With all the attention lately on the 500 years celebrating the Reformation (see my earlier post on this here) I thought it might be good to uncover one of the more unusual (and indeed humourous) aspects of this great event. If you are familiar with any of the history of the Reformation and in particular, the writings of Martin Luther, you would have at some time come across Luther’s insults. It can’t be helped – they’re everywhere. Here are a few samples:
“You are the worst rascal of all the rascals on earth!”
From Against the Roman Papacy, an Institution of the Devil, pg. 341 of Luther’s Works, Vol. 41
“Perhaps you like to hear yourself talk, as the stork its own chattering.”
Against the Heavenly Prophets from Vol. 40 of Luther’s Works.
“Take care, you evil and wrathful spirits. God may ordain that in swallowing you may choke to death.”
From Against the Heavenly Prophets, pg. 111 of Luther’s Works, Vol. 40
“All Christians should be on guard against your antichristian poison.”
Defense and Explanation of All the Articles from Vol. 32 of Luther’s Works
So what’s the deal? Surely he didn’t say (as in write) these things publicly. He would never get away with it. Well actually he did, and so did many of his opponents.
In order to appreciate Luther’s insults (and yes, they can be appreciated) you need to understand the context and culture in which they were spoken. Luther was simply a product of his time. INSULTING was a common rhetorical device used with polemical literature in the 16th century. Luther was defending pure doctrine against impure doctrine and trying to guide the church of his day back to the gospel and the “faith once for all delivered to the saints” (Jude 3). His insults however, went a little too far sometimes and bordered on the unseemly. Fortunately his wife Katherine was more than capable of handling this. When his language was too foul, she would say, “Oh come now, that’s too raw” (can’t you just picture it?).
When asked to retract his works at the Diet of Worms in 1521, Luther spoke openly about what he had written and the people he spoke strongly against. Concerning his insults, Luther said,
I have written a third sort of book against some private and (as they say) distinguished individuals – those, namely, who strive to preserve the Roman tyranny and to destroy the godliness taught by me. Against these I confess I have been more violent than my religion or profession demands. But then, I do not set myself up as a saint; neither am I disputing about my life, but about the teaching of Christ. It is not proper for me to retract these works, because by this retraction it would again happen that tyranny and godlessness would, with my patronage, rule and rage among the people of God more violently than ever before.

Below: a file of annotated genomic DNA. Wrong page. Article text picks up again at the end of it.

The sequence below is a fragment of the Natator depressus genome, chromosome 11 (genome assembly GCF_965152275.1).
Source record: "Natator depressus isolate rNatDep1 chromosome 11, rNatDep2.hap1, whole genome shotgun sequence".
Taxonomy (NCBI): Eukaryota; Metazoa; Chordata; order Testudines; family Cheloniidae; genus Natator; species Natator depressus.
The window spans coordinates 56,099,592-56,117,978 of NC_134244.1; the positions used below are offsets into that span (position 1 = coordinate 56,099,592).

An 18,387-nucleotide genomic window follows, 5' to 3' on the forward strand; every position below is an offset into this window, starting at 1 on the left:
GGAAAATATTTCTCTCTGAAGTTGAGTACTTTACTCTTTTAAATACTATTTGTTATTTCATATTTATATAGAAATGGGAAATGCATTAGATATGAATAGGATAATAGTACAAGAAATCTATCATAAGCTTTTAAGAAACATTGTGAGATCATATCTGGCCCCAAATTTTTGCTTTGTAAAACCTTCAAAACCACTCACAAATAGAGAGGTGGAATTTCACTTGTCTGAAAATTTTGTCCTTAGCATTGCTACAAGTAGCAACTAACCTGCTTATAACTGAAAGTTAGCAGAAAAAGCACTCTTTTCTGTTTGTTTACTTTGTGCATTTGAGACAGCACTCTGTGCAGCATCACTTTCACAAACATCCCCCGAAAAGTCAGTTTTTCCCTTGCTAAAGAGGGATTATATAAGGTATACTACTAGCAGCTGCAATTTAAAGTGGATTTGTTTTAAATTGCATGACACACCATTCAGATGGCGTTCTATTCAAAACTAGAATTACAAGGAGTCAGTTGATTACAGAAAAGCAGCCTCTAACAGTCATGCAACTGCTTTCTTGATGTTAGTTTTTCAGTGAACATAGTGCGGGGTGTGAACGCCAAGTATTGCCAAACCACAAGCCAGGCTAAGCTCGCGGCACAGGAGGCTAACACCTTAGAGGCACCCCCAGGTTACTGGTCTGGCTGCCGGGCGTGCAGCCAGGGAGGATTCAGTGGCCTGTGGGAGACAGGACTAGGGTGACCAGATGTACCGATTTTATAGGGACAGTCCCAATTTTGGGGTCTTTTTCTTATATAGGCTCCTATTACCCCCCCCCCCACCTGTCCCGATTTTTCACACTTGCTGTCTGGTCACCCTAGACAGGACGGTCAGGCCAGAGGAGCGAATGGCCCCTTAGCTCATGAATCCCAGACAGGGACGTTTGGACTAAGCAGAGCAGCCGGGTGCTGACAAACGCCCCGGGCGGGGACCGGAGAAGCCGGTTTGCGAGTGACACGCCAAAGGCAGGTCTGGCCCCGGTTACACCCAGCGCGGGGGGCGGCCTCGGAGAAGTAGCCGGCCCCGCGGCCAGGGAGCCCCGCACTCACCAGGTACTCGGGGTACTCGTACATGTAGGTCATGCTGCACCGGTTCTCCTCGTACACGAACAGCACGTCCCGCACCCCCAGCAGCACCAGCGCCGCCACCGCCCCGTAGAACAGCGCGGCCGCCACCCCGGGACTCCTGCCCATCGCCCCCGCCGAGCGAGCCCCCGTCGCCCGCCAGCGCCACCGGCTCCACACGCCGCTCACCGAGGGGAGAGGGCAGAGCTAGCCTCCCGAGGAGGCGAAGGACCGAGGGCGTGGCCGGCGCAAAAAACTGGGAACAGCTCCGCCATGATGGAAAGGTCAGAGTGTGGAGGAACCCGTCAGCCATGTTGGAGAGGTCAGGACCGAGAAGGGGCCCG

It is clear from this explanation that Luther was using the common rhetorical device of insults (he terms them “violence”) to defend pure doctrine against tyranny and godlessness. For all you pro-Reformation people out there, you might say “Go Luther!” For those of you are who are not so “pro” (or perhaps, just neutral), relax and exhale. Or better still – laugh along with us.
So what would this kind of “insulting” look like if it was in action today? Well Adam4d.com (subtitled – “A curiously Christian webcomic) came up with a suggestion. But before I elaborate further, if the above content bothered you then you probably better stop reading.
Posing as Luther, they (I assume there’s more than one culprit involved here) have created a fanciful twitter feed belonging to the infamous Joel Osteen (if you don’t know who he is you are most blessed). Osteen preaches a man-centered prosperity gospel that tells people God wants them to be happy, healthy and wealthy. His messages always have a positive, feel-good vibe that people just love and I can’t stand. He’s rich and famous and also happens to be, in my lowly view, a heretic.
Here’s some samples from the supposed twitter feed:
Ouch! Imagine seeing that come up on your twitter feed! Or how about this one:
Synonyms for “fawner”: leech, parasite, groveller, greaser. You get the point.
Yeah – sock it to him Luther. Here’s another:
Say what??? Yep – I had the same reaction. So I looked up pusillanimous and found this: “lacking courage or resolution; cowardly; faint-hearted; timid” (you can check out the pronunciation here.) I’d love to know what it was in German, and why on earth the translators didn’t pick an easier word. Here’s one more for the road:
If you’re keen for more, you can head to the real deal “Luther Insulter” webpage and get insulted yourself, as much as you want. Simply click on the picture below. Have fun!
 I give credit to Tyler Rasmussen’s explanation on his “Luther Insults Explained” (http://ergofabulous.org/luther/insults-explained.php)
 Polemic: a controversial argument, as one against some opinion, doctrine, etc.